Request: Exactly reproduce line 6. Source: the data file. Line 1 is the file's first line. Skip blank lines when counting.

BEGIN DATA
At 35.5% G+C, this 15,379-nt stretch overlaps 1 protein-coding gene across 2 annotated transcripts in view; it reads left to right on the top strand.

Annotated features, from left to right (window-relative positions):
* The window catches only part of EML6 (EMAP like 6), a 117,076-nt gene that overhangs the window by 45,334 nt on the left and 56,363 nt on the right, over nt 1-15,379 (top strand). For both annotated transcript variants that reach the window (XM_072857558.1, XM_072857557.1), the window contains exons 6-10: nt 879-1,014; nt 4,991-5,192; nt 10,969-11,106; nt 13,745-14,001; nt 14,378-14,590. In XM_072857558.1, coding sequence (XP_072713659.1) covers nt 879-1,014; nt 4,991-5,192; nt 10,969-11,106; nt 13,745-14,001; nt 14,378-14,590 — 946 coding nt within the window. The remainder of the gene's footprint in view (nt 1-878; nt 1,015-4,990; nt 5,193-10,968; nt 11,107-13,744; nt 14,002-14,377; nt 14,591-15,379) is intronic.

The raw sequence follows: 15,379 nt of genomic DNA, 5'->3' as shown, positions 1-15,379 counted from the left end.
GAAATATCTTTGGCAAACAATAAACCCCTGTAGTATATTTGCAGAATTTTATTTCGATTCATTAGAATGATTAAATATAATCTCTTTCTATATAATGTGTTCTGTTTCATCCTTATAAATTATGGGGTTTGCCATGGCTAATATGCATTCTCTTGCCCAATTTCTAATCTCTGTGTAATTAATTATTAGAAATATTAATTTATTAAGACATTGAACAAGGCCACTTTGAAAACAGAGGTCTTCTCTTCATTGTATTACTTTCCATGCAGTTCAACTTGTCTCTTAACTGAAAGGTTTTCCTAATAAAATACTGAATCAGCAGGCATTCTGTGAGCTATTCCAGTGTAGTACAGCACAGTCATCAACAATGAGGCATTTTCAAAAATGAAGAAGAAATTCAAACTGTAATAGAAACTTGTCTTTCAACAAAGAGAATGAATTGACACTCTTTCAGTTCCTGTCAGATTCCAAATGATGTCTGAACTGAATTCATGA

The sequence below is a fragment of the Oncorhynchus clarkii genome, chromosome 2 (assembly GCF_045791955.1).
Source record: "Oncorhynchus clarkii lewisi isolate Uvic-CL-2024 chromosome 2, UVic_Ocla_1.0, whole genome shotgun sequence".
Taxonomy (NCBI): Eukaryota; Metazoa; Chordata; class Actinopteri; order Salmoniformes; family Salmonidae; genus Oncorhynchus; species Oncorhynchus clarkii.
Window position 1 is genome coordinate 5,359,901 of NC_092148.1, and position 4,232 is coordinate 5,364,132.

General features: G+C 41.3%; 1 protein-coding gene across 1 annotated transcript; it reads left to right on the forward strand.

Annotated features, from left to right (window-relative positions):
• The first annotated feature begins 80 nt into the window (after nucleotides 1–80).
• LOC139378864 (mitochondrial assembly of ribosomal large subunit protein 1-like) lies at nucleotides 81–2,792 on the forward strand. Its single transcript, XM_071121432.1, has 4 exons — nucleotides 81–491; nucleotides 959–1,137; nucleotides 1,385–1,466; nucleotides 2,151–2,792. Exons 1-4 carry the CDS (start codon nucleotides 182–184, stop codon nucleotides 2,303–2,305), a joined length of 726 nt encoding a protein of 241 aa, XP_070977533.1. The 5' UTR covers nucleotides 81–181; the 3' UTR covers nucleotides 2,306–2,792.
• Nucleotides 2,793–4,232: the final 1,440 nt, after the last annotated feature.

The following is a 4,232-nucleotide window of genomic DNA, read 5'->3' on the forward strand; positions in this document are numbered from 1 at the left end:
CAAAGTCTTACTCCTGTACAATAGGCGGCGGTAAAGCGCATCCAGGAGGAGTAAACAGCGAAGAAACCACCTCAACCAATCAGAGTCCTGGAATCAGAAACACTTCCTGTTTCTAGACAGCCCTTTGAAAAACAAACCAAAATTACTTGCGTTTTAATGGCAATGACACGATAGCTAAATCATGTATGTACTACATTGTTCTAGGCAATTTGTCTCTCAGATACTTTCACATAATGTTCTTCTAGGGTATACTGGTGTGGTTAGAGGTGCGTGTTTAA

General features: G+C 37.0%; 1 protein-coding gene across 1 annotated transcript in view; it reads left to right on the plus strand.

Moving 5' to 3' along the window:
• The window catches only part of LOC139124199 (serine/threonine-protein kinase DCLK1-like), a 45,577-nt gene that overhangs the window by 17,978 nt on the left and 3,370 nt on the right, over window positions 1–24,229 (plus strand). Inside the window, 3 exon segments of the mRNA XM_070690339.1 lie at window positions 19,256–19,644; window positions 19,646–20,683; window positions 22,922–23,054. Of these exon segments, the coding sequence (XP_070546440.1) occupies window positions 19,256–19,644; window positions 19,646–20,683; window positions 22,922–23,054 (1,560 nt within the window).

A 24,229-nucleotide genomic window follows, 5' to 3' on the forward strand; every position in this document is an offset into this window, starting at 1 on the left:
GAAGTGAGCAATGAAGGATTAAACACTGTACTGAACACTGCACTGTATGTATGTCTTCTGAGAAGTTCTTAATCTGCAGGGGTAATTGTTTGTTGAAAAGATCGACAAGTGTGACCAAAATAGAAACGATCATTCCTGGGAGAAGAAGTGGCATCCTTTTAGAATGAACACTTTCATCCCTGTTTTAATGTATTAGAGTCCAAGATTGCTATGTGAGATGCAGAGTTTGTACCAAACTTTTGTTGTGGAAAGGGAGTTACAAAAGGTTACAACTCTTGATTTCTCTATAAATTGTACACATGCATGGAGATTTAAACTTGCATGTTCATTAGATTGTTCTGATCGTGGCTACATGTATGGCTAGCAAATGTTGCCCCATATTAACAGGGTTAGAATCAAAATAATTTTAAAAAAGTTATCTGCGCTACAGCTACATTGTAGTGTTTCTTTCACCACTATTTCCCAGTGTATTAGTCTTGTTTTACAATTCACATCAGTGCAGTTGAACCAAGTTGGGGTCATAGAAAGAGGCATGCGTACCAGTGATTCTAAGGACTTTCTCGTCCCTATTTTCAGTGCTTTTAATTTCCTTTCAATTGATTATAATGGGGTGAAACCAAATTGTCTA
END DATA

The sequence below is a fragment of the Oncorhynchus clarkii genome, chromosome 2 (assembly GCF_045791955.1).